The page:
Six Ideas for Family-Directed Advertising

Editor’s Note: In light of current shelter-in-place orders, you may think some of these suggestions are unattainable, but you can still look to some of these methods with creative thinking and see results. The second idea listed here is likely to be the most obvious, but think out of the box. Discussions are going on right now in the RBP VBS Community Facebook group on this!

You know you have an exciting and life-changing program planned for Vacation Bible School. But if 6 boys and 1 girl pose for a selfieyou really want the kids in your community to attend willingly and enthusiastically, you’ve got to show that your program is something they want to attend and should not miss. Here are six ideas for family-directed advertising that will appeal to kids.

 1. Take advantage of “word of mouth” advertising. It’s not new or unique, but it is effective. VBS Creative Manager Josh Mason suggests the following ways to get the word out:

  • Ask church kids and members to tell their friends about VBS. This also helps in the case of kids who need rides; it’s easier and much more likely for families to send their kids with a friend.
  • Encourage students to informally tell their school friends about VBS.
  • Ask parents in your church to use their social media to share your church’s VBS posts with their friends. The posts could include the Big Fish Bay logo and a clip of the program’s theme song.
  • If church members own a business that families visit, ask them to hang theme posters in conspicuous places and to keep a stack of Big Fish Bay postcards beside a bowl of treats on a counter. When customers ask about the posters, cards, or treats, word about your VBS is spreading.

2. Along the lines of word of mouth, don’t forget digital spaces! Consider family-directed advertising on local mom or family groups on Facebook or other social media. Be attentive to group rules, as they vary. You may even consider paid advertising on social media.

 3. Change your name. Instead of calling your program “VBS,” try something different, vague, or mysterious. One customer, “LisaM,” said, “We steered away from including ‘VBS’ in our signs and ads. We simply called it Spy Camp. What an amazing turn-out! People realized that since we were a church, we would have religious content, but the kids were just so excited to be a part of spy camp.”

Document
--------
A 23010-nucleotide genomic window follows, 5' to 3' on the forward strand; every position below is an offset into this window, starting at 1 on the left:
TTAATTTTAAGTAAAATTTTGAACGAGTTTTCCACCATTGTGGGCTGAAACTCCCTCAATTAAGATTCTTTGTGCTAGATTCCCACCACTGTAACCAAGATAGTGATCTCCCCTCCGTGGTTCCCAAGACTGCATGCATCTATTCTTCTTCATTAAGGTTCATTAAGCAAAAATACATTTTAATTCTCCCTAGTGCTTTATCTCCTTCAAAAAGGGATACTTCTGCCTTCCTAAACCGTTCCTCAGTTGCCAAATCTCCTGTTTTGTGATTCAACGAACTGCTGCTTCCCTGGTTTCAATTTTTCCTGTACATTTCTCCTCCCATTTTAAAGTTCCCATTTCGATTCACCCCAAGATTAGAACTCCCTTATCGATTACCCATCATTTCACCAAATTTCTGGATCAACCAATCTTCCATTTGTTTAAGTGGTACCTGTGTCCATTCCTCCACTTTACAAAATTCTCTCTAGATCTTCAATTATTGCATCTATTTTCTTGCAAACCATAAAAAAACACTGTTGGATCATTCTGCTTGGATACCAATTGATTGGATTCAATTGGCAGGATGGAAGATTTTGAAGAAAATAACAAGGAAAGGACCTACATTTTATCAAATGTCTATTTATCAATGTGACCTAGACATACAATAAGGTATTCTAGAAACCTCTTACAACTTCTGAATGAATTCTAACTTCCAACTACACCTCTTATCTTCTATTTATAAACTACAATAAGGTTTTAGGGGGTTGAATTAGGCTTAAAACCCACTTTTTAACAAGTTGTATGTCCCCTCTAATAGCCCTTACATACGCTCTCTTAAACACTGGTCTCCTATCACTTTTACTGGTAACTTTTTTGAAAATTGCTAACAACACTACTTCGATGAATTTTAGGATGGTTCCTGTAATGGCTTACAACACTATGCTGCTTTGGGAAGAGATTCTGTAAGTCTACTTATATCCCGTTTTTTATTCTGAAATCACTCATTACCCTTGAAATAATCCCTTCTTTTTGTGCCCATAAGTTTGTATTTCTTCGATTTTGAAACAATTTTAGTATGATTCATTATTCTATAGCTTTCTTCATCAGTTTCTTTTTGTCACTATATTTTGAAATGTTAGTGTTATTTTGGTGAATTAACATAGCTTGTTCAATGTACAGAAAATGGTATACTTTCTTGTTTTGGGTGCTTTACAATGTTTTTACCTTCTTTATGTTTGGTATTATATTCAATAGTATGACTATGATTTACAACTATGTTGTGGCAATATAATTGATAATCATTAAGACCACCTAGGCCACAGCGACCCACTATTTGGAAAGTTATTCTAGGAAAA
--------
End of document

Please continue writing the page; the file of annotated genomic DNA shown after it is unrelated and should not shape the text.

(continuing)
4. Distribute yard signs among your church families. The signs can be printed using the logos on the Decorating CD from the Director Resource CD Set. To minimize the cost, have only a few signs printed and then rotate them to different church members’ front yards in the weeks leading up to VBS.

5. Show up in venues that kids already find exciting and fun.

  • Have a VBS booth or table at your town’s sidewalk festival.
  • Enter a VBS float in community parades.
  • Have a VBS booth at a neighborhood carnival.

6. Find exciting, well-known citizens to promote your program. And, of course, we’re suggesting solid Christians with sterling testimonies.

Maybe you have a professional or locally famous athlete in your church or know of one who would be willing to talk up your VBS. Could that person record a message? If not, ask to quote the person and place the quotation in print everywhere you can: your church bulletin, your church website, press releases, posters. Quote him/her on your church’s answering machine.

blur of girl runners competing in trackOkay, maybe a famous athlete is out of your range. How about a local star that 3rd to 6th graders look up to? a high school track star? a junior high basketball star? a popular babysitter? the local (and well-loved) school crossing guard? a local police officer or firefighter (again, well known and well liked by kids)? a popular coach? You get the picture.

And if you don’t have any of those, then recruit the teens in your church to share how much they enjoyed VBS and profited from it when they were kids.

Have teens do promotional skits and give “VBS testimonies” in children’s church and weekday clubs. Make sure you choose well-liked, respected teens to give their testimonies. Also, let them know you’d like them to give specifics and to mention spiritual benefits, not just having fun or making friends.

Staff your float, penny carnival, VBS booths, etc. with as many teens as adults to attract community families to your VBS. Encourage teens to wear VBS buttons. If the teens think VBS is cool, so will the children.

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Family-directed advertising will result in more kids attending your VBS.

 

This is part 5 in a six-part series, Publicize Your VBS. Read “Publicity Overview: Countdown and Checklist,” “Interact with Your Community to Publicize Your VBS,” “12 Weeks’ Worth of One-Liners,” and “Enter a Float in a Community Parade.” Look for “News Releases Invite Your Community.”

 

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